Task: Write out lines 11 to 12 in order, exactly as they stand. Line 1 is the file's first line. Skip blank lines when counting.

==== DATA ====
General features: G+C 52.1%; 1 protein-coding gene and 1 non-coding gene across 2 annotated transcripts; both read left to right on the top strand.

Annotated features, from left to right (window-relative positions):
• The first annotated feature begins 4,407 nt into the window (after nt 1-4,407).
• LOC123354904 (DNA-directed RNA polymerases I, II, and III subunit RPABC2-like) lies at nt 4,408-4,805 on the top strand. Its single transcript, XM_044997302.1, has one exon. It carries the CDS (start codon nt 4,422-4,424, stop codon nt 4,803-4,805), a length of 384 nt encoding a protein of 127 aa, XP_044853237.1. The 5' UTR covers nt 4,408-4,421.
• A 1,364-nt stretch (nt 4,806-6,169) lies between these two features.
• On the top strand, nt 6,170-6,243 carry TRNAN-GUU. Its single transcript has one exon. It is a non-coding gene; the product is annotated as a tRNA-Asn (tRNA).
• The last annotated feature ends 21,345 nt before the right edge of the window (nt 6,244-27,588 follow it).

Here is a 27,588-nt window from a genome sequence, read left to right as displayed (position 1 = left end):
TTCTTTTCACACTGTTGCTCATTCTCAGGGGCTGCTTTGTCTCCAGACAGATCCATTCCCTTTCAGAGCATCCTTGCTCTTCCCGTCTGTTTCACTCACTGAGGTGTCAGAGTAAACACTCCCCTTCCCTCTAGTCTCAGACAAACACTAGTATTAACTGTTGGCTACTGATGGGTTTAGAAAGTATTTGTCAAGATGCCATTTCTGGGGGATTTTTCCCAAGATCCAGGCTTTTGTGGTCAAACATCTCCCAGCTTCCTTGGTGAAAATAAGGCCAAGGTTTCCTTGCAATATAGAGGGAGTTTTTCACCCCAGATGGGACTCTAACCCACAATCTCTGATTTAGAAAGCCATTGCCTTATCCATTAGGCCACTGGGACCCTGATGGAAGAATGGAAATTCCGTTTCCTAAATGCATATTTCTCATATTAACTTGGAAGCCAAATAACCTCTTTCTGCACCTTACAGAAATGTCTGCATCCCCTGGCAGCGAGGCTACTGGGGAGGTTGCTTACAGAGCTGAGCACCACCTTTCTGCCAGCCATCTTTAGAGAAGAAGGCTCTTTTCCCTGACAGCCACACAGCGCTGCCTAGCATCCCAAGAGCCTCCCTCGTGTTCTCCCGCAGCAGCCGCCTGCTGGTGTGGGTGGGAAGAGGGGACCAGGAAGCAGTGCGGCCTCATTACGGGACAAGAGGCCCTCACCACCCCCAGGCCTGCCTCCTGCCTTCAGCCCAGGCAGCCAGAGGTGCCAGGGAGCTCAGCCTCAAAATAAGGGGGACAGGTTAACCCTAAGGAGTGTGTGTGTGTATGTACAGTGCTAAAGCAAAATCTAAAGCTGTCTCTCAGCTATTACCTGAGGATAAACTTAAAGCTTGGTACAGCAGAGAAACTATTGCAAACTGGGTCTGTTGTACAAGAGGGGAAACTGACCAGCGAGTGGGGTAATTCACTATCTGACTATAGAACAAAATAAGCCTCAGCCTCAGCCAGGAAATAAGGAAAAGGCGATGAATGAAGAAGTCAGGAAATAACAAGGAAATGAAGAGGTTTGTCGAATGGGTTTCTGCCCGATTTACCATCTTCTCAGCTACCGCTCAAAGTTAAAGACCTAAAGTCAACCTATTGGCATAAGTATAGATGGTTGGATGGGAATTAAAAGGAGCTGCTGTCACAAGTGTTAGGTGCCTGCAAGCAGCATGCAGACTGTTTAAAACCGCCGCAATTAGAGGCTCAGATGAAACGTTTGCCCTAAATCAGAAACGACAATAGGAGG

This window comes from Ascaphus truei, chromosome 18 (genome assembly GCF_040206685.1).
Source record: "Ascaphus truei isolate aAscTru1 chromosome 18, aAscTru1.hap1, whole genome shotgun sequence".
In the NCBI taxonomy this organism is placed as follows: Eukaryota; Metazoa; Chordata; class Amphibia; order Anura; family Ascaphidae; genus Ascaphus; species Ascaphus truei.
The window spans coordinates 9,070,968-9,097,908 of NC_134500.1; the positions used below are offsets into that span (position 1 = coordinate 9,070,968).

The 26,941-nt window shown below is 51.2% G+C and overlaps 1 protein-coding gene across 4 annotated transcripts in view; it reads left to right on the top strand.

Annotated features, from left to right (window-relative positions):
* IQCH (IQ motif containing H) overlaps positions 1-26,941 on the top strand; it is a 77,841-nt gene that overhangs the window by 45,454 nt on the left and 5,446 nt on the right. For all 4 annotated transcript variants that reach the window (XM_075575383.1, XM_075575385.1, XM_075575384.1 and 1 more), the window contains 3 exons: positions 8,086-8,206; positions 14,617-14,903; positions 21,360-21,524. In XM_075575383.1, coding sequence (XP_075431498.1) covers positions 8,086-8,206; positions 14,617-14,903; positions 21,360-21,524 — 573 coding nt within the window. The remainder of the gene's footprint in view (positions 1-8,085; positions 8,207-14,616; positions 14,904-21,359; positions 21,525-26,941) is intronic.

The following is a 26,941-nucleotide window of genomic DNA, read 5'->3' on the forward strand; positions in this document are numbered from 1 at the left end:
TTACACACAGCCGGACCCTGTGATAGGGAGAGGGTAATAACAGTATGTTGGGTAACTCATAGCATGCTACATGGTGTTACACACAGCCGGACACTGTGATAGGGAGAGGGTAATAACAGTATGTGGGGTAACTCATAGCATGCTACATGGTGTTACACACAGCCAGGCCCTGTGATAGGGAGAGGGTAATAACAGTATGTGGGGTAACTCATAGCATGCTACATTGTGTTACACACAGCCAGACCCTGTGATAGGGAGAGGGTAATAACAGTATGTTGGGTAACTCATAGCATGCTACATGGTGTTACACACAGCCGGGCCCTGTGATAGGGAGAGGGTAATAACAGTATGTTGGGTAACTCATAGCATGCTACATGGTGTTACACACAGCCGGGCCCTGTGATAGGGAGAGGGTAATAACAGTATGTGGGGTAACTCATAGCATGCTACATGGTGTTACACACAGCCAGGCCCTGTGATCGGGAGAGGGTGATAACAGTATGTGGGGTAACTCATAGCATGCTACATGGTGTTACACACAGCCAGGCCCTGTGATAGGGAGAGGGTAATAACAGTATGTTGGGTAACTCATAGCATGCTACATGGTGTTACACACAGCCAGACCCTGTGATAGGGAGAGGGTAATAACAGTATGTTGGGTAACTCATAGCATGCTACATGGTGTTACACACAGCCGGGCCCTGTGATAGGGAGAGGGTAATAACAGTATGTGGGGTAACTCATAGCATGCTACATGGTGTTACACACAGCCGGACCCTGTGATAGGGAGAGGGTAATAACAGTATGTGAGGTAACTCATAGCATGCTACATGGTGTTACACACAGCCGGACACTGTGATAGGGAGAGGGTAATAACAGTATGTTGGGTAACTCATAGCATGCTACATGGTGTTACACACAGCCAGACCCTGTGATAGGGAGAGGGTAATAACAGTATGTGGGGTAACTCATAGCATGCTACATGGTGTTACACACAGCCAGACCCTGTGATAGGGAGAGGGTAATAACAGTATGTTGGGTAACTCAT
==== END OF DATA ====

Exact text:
Source record: "Ascaphus truei isolate aAscTru1 chromosome 18, aAscTru1.hap1, whole genome shotgun sequence".
In the NCBI taxonomy this organism is placed as follows: Eukaryota; Metazoa; Chordata; class Amphibia; order Anura; family Ascaphidae; genus Ascaphus; species Ascaphus truei.